The UFC has been forced to change nine main events in 2015 because of various circumstances. Jose Aldo's departure from UFC 189 this weekend in Las Vegas due to an injured rib has been the toughest one to swallow.
But whether Aldo (25-1) should or should not have been sparring with a spin-kicking training partner two weeks before a title fight is more-or-less irrelevant at this point. Interest in a matchup between Aldo and Conor McGregor (17-2) will continue to remain high -- if McGregor can beat Chad Mendes (17-2) on Saturday.
McGregor, 26, comes into the interim 145-pound title fight on a 13-fight winning streak. He has finished his last three opponents -- Diego Brandao, Dustin Poirier and Dennis Siver -- via TKO. ESPN.com ranks McGregor the No. 6 featherweight in the world.
Fighting out Team Alpha Male in Sacramento, Mendes is 8-2 in the UFC. Both losses came in championship fights against Aldo, in January 2012 and October 2014. Mendes is the No. 2 featherweight, according to ESPN.com.
Will Mendes remain perfect against all comers besides Aldo? Or will McGregor pass that "wrestler" question that has long plagued him? Here's a breakdown and prediction of the UFC 189 main event.
ODDS: McGregor -155; Mendes +135
By the time McGregor steps into the cage at UFC 189, he will have concluded a nine-week transplanted camp in Las Vegas, that included eight training partners and two coaches.
He trained evenings, usually leaving for the gym at 8:00 p.m. PT to coincide with the time frame of fight night. He worked out at The Ultimate Fighter gym, inside an octagon identical to the one that will be used on Saturday. The MGM Grand Hotel and Casino, which will host the fight, is a 15-minute drive from his Las Vegas residence and actually visible from his backyard.
Not that these, individually, are reasons he'll win the fight, but the point is that McGregor is prepared. Regardless of who his opponent is, McGregor has invested in a world-class camp for a five-round championship fight. Mendes, on the other hand, had no idea he would be fighting at UFC 189 until two weeks ago.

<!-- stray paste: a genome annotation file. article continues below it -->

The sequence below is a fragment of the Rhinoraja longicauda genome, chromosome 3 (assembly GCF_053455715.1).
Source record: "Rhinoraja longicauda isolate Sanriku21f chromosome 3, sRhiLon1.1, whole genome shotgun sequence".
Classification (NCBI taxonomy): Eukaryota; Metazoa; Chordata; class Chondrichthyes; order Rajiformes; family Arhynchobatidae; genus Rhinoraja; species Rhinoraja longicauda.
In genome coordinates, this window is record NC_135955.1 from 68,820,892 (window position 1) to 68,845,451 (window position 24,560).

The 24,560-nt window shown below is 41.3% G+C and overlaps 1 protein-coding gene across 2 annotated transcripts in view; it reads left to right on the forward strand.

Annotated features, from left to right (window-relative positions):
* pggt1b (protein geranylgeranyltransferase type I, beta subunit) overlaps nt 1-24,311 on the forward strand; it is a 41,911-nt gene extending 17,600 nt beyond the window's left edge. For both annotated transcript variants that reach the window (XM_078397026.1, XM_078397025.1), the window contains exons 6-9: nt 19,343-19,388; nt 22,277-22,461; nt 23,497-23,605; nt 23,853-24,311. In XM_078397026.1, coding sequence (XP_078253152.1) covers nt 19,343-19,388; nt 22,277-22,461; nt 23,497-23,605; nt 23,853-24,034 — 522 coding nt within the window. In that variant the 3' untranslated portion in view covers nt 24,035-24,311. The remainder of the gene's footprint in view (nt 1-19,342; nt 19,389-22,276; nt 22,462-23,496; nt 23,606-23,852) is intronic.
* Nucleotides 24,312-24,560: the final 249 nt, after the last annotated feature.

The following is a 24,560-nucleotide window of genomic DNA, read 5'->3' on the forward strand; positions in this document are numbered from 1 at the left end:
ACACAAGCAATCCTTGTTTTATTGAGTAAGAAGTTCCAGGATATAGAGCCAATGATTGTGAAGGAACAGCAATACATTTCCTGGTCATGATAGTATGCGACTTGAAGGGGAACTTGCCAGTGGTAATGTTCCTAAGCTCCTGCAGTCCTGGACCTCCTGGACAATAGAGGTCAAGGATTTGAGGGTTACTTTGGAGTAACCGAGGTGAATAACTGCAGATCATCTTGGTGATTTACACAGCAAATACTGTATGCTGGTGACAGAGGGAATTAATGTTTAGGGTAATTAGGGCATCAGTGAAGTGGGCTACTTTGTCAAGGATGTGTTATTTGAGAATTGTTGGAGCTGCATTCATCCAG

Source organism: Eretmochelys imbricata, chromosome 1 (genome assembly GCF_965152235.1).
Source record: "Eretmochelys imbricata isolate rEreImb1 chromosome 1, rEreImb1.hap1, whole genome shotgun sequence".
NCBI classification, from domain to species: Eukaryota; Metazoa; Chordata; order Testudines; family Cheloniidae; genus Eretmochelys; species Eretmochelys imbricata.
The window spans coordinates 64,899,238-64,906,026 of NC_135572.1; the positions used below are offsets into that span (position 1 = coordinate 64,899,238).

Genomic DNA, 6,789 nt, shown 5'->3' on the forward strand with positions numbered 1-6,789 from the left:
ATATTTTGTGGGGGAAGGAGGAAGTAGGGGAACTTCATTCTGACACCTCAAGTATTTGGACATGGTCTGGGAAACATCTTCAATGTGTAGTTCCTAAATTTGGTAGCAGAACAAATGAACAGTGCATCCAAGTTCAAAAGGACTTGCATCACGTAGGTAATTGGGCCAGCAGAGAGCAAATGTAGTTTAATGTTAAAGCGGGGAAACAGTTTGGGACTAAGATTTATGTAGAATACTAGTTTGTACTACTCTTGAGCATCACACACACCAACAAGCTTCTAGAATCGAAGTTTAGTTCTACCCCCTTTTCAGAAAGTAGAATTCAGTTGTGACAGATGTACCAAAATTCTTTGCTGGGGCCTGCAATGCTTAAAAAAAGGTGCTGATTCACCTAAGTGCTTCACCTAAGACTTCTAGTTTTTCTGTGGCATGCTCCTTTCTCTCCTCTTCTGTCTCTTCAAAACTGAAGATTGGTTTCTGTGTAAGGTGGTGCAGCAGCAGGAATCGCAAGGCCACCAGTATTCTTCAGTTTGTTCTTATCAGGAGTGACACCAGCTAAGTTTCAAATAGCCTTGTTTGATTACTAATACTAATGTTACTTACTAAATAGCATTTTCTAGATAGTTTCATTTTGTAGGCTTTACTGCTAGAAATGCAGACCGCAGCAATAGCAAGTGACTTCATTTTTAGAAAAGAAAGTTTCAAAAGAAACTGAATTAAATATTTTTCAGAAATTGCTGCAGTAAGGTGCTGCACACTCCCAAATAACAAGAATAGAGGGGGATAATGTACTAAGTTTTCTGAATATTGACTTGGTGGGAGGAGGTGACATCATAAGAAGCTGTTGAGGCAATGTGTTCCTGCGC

It's tempting to pick McGregor based on those circumstances alone. He's one of the more difficult fighters in the UFC to prepare for on short notice. He's big for the division, unorthodox, southpaw -- and he sets a very high pace. If Mendes isn't in five-round shape, that figures to play big down the stretch. Taking McGregor down and keeping him on his back will require energy, regardless of any wrestling advantage Mendes has.
We might as well state the obvious here: Mendes will look to take McGregor down. McGregor hasn't really shown a glaring weakness in his defensive grappling, but he's never fought anyone really capable of exposing it. That said, don't oversimplify things by making everything about a takedown. Mendes needs to do damage after takedowns, which he's not particularly known for. He throws good shots from the guard -- don't get me wrong -- but he's never had a high finishing rate from top position. If all he does is drag McGregor down a few times but doesn't hurt him in the process, that might not be enough in a five-round fight. Maybe it would be enough in a three-rounder, against an opponent less dangerous on his feet -- but in a five-rounder, which Mendes didn't really train for? Probably not.
Part of what makes McGregor so enjoyable to watch is that he fights with his hands down and is always coming forward. He's shown virtually no respect for anyone's power through five UFC fights. His style can overwhelm, hence the knockouts, but it also creates opportunities to hit him back.
Mendes is one of the heaviest hitters in the division. When he's hurt, he naturally reaches for that wrestling security blanket pretty much immediately, but otherwise, he's relatively comfortable in the pocket. McGregor's reach advantage here is real, approximately eight inches, but Mendes' hand speed is off the charts and he has legit knockout power in both hands. His left hook is probably his best punch, but the straight right isn't far behind.
In terms of a game plan for McGregor, it probably looks similar to what he always does. Still, expect him to throw a lot of kicks, even against a strong wrestler in Mendes. He throws them from a long enough distance that it's still difficult to get into his hips and take away his balance. With every fight, his array of kicks becomes more versatile and less predictable, which sets up the shot he truly wishes to land in the left hand. The kicks can demoralize and confuse opponents, but it's the left hand that puts them down.
Mendes will beat McGregor in one area he has thus far owned in the Octagon: the first round. I think Mendes will earn multiple takedowns in the opening frame and if he doesn't knock McGregor out (which I do think is possible), he'll at least get out to an early lead on the scorecards. But as the fight progresses, McGregor's pressure coupled with that extremely short fight camp will start to take its toll on Mendes. And once that happens, McGregor has the tools to take full advantage. MCGREGOR TKO, THIRD ROUND.